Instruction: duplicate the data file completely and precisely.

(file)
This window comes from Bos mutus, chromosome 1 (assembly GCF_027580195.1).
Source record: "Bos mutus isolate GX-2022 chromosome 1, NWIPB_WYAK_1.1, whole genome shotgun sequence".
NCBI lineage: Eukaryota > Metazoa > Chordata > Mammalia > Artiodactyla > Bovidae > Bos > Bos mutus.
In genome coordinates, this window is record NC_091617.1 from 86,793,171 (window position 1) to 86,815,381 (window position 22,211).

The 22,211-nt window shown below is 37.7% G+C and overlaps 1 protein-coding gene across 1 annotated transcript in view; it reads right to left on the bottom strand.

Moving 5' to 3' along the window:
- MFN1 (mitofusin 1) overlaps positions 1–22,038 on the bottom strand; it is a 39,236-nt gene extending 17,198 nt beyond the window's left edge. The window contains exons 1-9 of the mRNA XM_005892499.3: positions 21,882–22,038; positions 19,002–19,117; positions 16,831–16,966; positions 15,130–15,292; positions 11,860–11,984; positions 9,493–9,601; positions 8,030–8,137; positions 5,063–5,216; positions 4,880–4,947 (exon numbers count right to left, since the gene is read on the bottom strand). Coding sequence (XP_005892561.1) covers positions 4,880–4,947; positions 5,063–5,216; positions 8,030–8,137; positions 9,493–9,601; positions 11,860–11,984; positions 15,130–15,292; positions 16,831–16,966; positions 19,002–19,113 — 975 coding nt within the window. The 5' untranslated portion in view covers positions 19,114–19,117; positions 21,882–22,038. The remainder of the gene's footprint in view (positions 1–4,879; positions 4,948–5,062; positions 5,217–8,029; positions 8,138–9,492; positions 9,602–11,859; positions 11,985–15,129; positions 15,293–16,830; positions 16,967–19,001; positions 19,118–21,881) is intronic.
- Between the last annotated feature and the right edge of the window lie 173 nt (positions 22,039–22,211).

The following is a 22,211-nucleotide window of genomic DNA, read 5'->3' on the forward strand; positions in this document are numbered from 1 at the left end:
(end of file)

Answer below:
This window comes from Bos mutus, chromosome 1 (assembly GCF_027580195.1).
Source record: "Bos mutus isolate GX-2022 chromosome 1, NWIPB_WYAK_1.1, whole genome shotgun sequence".
NCBI lineage: Eukaryota > Metazoa > Chordata > Mammalia > Artiodactyla > Bovidae > Bos > Bos mutus.
In genome coordinates, this window is record NC_091617.1 from 86,793,171 (window position 1) to 86,815,381 (window position 22,211).

The 22,211-nt window shown below is 37.7% G+C and overlaps 1 protein-coding gene across 1 annotated transcript in view; it reads right to left on the bottom strand.

Moving 5' to 3' along the window:
- MFN1 (mitofusin 1) overlaps positions 1–22,038 on the bottom strand; it is a 39,236-nt gene extending 17,198 nt beyond the window's left edge. The window contains exons 1-9 of the mRNA XM_005892499.3: positions 21,882–22,038; positions 19,002–19,117; positions 16,831–16,966; positions 15,130–15,292; positions 11,860–11,984; positions 9,493–9,601; positions 8,030–8,137; positions 5,063–5,216; positions 4,880–4,947 (exon numbers count right to left, since the gene is read on the bottom strand). Coding sequence (XP_005892561.1) covers positions 4,880–4,947; positions 5,063–5,216; positions 8,030–8,137; positions 9,493–9,601; positions 11,860–11,984; positions 15,130–15,292; positions 16,831–16,966; positions 19,002–19,113 — 975 coding nt within the window. The 5' untranslated portion in view covers positions 19,114–19,117; positions 21,882–22,038. The remainder of the gene's footprint in view (positions 1–4,879; positions 4,948–5,062; positions 5,217–8,029; positions 8,138–9,492; positions 9,602–11,859; positions 11,985–15,129; positions 15,293–16,830; positions 16,967–19,001; positions 19,118–21,881) is intronic.
- Between the last annotated feature and the right edge of the window lie 173 nt (positions 22,039–22,211).

The following is a 22,211-nucleotide window of genomic DNA, read 5'->3' on the forward strand; positions in this document are numbered from 1 at the left end: